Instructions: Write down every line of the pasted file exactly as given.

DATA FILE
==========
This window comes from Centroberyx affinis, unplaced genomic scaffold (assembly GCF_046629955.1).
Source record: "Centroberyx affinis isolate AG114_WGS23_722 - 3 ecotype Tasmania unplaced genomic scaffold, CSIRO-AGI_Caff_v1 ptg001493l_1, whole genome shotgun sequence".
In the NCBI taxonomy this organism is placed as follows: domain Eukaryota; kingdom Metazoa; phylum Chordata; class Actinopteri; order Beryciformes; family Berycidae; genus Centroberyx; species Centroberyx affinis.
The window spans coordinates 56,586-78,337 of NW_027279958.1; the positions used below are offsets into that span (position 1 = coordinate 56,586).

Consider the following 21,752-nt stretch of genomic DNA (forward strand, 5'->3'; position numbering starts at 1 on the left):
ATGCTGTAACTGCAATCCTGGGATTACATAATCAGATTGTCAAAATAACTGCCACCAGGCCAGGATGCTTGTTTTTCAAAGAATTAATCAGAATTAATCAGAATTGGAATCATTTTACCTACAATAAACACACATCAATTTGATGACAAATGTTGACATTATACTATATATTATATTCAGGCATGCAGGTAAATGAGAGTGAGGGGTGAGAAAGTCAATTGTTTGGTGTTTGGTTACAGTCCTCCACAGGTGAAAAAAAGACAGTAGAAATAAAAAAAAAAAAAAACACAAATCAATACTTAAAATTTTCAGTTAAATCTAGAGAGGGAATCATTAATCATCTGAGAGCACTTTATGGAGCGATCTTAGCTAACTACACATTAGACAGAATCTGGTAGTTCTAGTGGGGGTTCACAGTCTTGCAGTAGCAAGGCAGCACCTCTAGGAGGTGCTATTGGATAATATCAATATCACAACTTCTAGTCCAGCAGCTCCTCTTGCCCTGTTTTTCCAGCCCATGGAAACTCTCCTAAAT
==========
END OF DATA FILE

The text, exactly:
This window comes from Centroberyx affinis, unplaced genomic scaffold (assembly GCF_046629955.1).
Source record: "Centroberyx affinis isolate AG114_WGS23_722 - 3 ecotype Tasmania unplaced genomic scaffold, CSIRO-AGI_Caff_v1 ptg001493l_1, whole genome shotgun sequence".
In the NCBI taxonomy this organism is placed as follows: domain Eukaryota; kingdom Metazoa; phylum Chordata; class Actinopteri; order Beryciformes; family Berycidae; genus Centroberyx; species Centroberyx affinis.
The window spans coordinates 56,586-78,337 of NW_027279958.1; the positions used below are offsets into that span (position 1 = coordinate 56,586).

Consider the following 21,752-nt stretch of genomic DNA (forward strand, 5'->3'; position numbering starts at 1 on the left):
ATGCTGTAACTGCAATCCTGGGATTACATAATCAGATTGTCAAAATAACTGCCACCAGGCCAGGATGCTTGTTTTTCAAAGAATTAATCAGAATTAATCAGAATTGGAATCATTTTACCTACAATAAACACACATCAATTTGATGACAAATGTTGACATTATACTATATATTATATTCAGGCATGCAGGTAAATGAGAGTGAGGGGTGAGAAAGTCAATTGTTTGGTGTTTGGTTACAGTCCTCCACAGGTGAAAAAAAGACAGTAGAAATAAAAAAAAAAAAAAACACAAATCAATACTTAAAATTTTCAGTTAAATCTAGAGAGGGAATCATTAATCATCTGAGAGCACTTTATGGAGCGATCTTAGCTAACTACACATTAGACAGAATCTGGTAGTTCTAGTGGGGGTTCACAGTCTTGCAGTAGCAAGGCAGCACCTCTAGGAGGTGCTATTGGATAATATCAATATCACAACTTCTAGTCCAGCAGCTCCTCTTGCCCTGTTTTTCCAGCCCATGGAAACTCTCCTAAAT